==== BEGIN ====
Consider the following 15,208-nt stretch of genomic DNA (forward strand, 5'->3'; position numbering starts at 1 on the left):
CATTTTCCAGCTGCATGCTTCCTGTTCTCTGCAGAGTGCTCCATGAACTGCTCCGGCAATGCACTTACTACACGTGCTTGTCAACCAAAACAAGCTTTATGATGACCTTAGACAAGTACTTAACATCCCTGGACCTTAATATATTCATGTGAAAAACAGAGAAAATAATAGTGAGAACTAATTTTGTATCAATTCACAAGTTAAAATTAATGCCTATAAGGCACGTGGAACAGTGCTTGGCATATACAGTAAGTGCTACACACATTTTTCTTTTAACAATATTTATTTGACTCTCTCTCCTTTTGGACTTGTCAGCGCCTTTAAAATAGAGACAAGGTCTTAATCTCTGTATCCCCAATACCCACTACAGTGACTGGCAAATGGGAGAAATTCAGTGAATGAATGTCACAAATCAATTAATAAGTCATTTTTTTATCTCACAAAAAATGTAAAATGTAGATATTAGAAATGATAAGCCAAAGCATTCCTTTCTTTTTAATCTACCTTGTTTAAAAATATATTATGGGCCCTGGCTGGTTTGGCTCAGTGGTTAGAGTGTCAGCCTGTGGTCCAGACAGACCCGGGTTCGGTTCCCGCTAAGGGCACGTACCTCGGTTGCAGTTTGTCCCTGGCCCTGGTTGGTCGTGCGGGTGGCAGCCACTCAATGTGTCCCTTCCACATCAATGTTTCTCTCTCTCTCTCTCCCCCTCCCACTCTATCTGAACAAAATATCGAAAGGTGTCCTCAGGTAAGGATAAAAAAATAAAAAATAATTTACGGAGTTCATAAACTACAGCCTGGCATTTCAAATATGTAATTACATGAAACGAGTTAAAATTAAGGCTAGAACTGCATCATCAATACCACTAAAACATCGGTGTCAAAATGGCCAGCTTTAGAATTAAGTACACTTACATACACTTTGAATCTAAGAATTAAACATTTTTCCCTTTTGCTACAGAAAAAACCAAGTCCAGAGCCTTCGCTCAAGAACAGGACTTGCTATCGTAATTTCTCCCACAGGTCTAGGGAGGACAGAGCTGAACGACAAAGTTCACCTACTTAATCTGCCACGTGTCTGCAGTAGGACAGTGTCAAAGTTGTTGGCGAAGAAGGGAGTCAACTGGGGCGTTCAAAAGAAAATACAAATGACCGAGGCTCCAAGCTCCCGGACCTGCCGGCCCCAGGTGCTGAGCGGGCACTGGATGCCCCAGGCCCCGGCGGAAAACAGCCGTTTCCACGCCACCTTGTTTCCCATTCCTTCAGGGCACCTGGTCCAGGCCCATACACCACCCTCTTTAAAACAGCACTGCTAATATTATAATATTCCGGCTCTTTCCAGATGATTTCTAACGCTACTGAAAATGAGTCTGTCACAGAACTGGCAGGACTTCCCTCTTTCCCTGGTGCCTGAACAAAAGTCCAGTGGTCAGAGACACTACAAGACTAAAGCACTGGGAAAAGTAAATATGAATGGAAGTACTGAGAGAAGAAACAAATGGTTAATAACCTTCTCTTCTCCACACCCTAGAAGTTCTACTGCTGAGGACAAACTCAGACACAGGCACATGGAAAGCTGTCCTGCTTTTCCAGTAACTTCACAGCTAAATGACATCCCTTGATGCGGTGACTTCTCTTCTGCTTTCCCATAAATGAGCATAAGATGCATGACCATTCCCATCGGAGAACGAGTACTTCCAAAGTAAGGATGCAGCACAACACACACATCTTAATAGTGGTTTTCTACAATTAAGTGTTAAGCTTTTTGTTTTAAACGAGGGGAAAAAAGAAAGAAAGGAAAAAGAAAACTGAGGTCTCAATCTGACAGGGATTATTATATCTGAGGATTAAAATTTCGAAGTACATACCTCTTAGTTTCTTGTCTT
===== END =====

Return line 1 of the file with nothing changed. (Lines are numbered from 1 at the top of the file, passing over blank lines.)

Consider the following 15,208-nt stretch of genomic DNA (forward strand, 5'->3'; position numbering starts at 1 on the left):